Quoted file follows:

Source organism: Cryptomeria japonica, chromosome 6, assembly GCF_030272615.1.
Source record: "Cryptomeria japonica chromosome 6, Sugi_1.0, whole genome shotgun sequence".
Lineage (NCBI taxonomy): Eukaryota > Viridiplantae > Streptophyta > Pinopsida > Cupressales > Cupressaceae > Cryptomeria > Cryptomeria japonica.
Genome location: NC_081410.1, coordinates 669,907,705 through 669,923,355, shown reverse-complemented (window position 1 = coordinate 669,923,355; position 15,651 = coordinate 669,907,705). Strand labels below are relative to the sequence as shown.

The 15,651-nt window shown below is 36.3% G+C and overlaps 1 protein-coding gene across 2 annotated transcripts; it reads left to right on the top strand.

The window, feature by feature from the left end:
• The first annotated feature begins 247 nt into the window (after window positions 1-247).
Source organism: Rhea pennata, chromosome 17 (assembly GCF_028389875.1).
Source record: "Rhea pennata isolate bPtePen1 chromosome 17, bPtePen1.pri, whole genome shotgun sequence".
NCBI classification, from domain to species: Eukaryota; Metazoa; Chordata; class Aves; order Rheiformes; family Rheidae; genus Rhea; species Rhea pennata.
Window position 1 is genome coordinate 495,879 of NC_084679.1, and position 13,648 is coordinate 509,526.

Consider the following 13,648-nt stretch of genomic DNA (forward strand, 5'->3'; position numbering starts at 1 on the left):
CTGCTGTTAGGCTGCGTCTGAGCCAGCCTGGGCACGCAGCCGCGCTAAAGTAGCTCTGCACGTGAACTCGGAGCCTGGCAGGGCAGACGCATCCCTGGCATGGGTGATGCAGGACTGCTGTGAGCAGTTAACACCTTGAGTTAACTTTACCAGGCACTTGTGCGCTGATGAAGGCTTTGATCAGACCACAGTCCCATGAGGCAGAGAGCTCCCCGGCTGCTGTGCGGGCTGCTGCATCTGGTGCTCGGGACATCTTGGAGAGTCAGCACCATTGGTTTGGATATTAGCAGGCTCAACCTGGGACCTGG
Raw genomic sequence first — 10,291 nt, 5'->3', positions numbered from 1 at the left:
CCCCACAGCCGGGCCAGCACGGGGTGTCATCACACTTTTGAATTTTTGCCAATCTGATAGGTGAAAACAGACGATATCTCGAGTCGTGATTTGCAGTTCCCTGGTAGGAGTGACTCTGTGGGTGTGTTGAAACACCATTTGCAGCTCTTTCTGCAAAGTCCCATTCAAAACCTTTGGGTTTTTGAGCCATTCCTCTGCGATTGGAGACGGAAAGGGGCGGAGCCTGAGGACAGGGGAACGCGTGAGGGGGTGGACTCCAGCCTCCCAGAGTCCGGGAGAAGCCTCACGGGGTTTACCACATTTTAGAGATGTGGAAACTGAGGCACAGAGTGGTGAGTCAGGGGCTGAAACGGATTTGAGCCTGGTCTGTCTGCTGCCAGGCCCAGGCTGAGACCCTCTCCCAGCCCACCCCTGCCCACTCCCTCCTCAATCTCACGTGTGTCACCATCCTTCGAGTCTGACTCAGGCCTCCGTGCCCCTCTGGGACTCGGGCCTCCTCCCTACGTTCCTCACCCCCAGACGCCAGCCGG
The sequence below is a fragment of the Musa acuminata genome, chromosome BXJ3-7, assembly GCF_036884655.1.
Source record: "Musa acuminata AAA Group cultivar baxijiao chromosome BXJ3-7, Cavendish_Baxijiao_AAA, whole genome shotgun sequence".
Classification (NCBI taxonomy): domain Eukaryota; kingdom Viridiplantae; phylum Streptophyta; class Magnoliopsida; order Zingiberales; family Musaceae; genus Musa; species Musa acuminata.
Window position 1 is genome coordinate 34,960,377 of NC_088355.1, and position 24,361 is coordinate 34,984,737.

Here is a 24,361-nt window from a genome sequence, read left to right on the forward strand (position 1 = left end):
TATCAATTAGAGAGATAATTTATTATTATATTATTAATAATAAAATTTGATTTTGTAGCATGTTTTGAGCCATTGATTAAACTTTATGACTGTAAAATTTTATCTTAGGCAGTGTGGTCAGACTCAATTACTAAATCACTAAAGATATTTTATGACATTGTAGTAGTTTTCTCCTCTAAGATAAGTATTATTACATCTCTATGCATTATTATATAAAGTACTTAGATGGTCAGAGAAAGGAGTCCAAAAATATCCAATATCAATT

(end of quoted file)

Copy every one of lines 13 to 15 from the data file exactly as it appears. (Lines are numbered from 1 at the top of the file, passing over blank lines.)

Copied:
CTGCTGTTAGGCTGCGTCTGAGCCAGCCTGGGCACGCAGCCGCGCTAAAGTAGCTCTGCACGTGAACTCGGAGCCTGGCAGGGCAGACGCATCCCTGGCATGGGTGATGCAGGACTGCTGTGAGCAGTTAACACCTTGAGTTAACTTTACCAGGCACTTGTGCGCTGATGAAGGCTTTGATCAGACCACAGTCCCATGAGGCAGAGAGCTCCCCGGCTGCTGTGCGGGCTGCTGCATCTGGTGCTCGGGACATCTTGGAGAGTCAGCACCATTGGTTTGGATATTAGCAGGCTCAACCTGGGACCTGG
Raw genomic sequence first — 10,291 nt, 5'->3', positions numbered from 1 at the left:
CCCCACAGCCGGGCCAGCACGGGGTGTCATCACACTTTTGAATTTTTGCCAATCTGATAGGTGAAAACAGACGATATCTCGAGTCGTGATTTGCAGTTCCCTGGTAGGAGTGACTCTGTGGGTGTGTTGAAACACCATTTGCAGCTCTTTCTGCAAAGTCCCATTCAAAACCTTTGGGTTTTTGAGCCATTCCTCTGCGATTGGAGACGGAAAGGGGCGGAGCCTGAGGACAGGGGAACGCGTGAGGGGGTGGACTCCAGCCTCCCAGAGTCCGGGAGAAGCCTCACGGGGTTTACCACATTTTAGAGATGTGGAAACTGAGGCACAGAGTGGTGAGTCAGGGGCTGAAACGGATTTGAGCCTGGTCTGTCTGCTGCCAGGCCCAGGCTGAGACCCTCTCCCAGCCCACCCCTGCCCACTCCCTCCTCAATCTCACGTGTGTCACCATCCTTCGAGTCTGACTCAGGCCTCCGTGCCCCTCTGGGACTCGGGCCTCCTCCCTACGTTCCTCACCCCCAGACGCCAGCCGG